One by one the colorful butterflies – which symbolized the lives of a Holocaust victims – found their places at Lone Jack High School.
At first they dangled from their homes on the cafeteria ceiling. Then, those butterflies that survived were taken to a certain wall. Those that perished were posted on a memorial wall with the display, “We have the responsibility to never forget.”
One butterfly was designated to each Lone Jack student, who witnessed its fate during a month-long Holocaust project that touched many subject areas. History class provided the historic viewpoints. Science class offered insight into the unethical human experimentation that was part of the Holocaust carried out by Nazi Germany in the World War II era of the last century. English classes reviewed “Night” by Elie Weisel.
The project emphasized responsible citizenry, humanity and learning to stand up for what is right.
In math class, sophomore Justin Turner learned through equations and proportions how many people could stand in a boxcar. The imagery of how the Jews were carted to concentration camps hit home, he said.
Turner knew about the events from seventh- and eighth-grade history lessons, but the statistics and the degree of malice didn’t register then.
“Beforehand, you knew 6 million were killed and the Nazis were doing horrible things, but you didn’t know the different ways,” he said.
Turner related the lessons learned to daily life at a high school.
“If you go through the day and see a bit of messing around and teasing” of other students, he said, people can get used to it.
“You can’t just stand by,” he said. “You have to stand up for what you believe and that’s what hit me – to encourage people to stay strong.”
Sophomore Cameron Loren knew much about the Holocaust, but suggested that educators could cover the topic with younger students to drive home important humanity concerns.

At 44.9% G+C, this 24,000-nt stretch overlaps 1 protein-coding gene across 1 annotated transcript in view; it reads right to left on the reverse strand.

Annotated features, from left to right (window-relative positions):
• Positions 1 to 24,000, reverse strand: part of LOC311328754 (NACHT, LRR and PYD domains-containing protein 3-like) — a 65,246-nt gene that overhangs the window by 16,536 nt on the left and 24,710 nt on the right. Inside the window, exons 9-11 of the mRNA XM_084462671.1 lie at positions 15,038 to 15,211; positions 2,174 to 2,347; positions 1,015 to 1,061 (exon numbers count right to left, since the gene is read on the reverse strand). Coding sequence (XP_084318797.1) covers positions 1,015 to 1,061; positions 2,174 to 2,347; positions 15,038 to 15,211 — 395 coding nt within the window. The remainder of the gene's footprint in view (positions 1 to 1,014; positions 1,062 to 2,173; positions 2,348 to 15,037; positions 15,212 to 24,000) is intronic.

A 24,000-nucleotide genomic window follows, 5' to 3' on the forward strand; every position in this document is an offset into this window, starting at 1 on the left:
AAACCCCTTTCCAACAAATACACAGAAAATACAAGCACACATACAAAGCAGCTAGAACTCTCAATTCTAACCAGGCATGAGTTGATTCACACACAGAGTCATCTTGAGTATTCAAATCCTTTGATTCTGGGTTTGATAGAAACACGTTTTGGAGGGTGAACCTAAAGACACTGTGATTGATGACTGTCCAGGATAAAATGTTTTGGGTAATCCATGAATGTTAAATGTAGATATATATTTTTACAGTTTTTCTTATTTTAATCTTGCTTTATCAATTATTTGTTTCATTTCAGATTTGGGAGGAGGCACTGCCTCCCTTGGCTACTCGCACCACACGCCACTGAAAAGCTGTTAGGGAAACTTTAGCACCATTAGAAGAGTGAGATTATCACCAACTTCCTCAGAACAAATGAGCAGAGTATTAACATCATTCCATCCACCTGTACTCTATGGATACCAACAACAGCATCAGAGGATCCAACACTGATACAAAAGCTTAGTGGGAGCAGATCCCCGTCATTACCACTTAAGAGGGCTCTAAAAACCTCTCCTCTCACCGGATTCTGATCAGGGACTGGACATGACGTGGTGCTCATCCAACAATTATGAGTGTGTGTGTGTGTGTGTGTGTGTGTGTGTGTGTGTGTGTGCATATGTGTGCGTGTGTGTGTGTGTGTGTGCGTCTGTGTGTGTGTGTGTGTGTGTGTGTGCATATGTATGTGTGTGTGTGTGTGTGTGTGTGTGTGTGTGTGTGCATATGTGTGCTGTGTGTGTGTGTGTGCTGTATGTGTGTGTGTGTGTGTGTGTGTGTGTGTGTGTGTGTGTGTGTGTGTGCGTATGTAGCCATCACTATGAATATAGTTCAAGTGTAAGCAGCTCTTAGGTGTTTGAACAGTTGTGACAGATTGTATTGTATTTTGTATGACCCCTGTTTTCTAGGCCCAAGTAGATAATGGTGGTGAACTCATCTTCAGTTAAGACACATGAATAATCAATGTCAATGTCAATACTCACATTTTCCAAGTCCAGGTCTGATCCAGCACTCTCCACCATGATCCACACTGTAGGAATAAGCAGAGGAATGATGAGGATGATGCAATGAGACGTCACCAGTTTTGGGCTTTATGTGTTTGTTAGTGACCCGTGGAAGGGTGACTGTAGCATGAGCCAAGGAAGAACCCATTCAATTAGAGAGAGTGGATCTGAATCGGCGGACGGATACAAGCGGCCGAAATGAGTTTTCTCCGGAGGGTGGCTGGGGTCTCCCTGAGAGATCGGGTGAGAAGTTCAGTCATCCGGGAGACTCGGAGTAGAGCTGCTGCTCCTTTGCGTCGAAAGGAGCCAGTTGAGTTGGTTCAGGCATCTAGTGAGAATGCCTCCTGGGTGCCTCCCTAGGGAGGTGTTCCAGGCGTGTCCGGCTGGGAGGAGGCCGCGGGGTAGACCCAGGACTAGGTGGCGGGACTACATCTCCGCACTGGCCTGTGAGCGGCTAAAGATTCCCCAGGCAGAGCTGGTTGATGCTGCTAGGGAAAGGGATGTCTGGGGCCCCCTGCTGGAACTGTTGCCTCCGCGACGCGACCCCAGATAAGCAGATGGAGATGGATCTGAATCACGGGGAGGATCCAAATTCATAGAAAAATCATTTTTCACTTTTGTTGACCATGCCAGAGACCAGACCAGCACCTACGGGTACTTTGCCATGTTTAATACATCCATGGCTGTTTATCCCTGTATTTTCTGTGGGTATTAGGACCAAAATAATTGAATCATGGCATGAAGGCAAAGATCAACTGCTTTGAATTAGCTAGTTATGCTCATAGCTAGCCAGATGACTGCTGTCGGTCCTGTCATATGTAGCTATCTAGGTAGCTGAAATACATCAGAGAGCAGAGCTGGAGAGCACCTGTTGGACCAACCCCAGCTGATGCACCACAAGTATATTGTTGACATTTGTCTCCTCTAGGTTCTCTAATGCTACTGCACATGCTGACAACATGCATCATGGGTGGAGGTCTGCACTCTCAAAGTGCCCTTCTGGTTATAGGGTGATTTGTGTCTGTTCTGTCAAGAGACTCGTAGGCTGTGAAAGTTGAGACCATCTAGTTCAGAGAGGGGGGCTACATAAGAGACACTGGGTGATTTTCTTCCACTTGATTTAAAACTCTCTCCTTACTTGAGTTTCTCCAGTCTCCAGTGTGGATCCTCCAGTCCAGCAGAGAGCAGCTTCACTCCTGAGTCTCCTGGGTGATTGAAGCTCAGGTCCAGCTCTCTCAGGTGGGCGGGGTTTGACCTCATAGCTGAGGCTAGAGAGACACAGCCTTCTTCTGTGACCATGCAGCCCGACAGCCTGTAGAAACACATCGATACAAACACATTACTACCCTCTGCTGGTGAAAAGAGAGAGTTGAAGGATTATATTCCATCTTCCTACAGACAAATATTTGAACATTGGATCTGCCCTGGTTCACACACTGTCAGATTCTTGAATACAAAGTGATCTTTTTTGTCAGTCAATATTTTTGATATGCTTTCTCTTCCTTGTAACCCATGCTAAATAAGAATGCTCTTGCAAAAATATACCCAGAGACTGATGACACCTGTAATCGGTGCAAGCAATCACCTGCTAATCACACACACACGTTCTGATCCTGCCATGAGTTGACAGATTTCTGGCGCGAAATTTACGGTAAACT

“It’s not just about the Holocaust, but we are talking about democratic values that aren’t automatically sustained,” he said. “You can’t be a bystander.”
Evy Tilzer, whose parents survived the Holocaust, spoke to students as part of the project.
Tilzer used to accompany her mother, June Feinsilver, at school presentations and is now a speaker for the Midwest Center for Holocaust Education.
She uses a presentation she put together years ago with photos of her parents along with historical materials and maps.
One student asked what young people could do.
“I said to keep learning, keep an open mind and don’t follow the crowd,” she said. “You know what’s right.”
Through her parents’ story of surviving a Jewish ghetto and concentration camps, Tilzer brings home that it’s not just a history lesson. Students can learn about motivation, perseverance and faith.
“History does repeat itself and we have to learn from our mistakes and we’ve got to keep trying,” she said. “I tell them in their young lives they will have some wonderful times and they will have some terrible times and I hope the wonderful outweighs the terrible. I want them to realize that my parents had the worst life that someone could be handed and if they could live through it, then that has much to say about human nature.”
The project was born from a discussion about the school’s bullying policy, said Matthew Tarwater, principal at Lone Jack High School.
“A lot of students struggle with empathy and putting themselves in someone else’s shoes,” he said. “And I’ve been encouraging the teachers to do cross-curricular for a well-rounded deep understanding of the topic.”
Math teacher Grant Brown mentioned Holocaust lesson plans, and the idea took off. Staffers took a professional development day in October to organize the project with a resource page on Google Drive so they could collaborate.
Teachers incorporated the idea into their classrooms. Students watched films and attended assemblies. Math classes counted grains of rice to illustrate the number of lives lost in the genocide.
Tarwater and other educators are eager to see the long-term effects on students.
“In a time of bullying in schools nationwide, our students (reflected) on what they could do in the face of torment and persecution,” said librarian Angie Gottesburen.
“It has truly been an amazing experience, from students studying music composed by Holocaust victims to studying the lives of righteous gentiles who risked all to save lives.”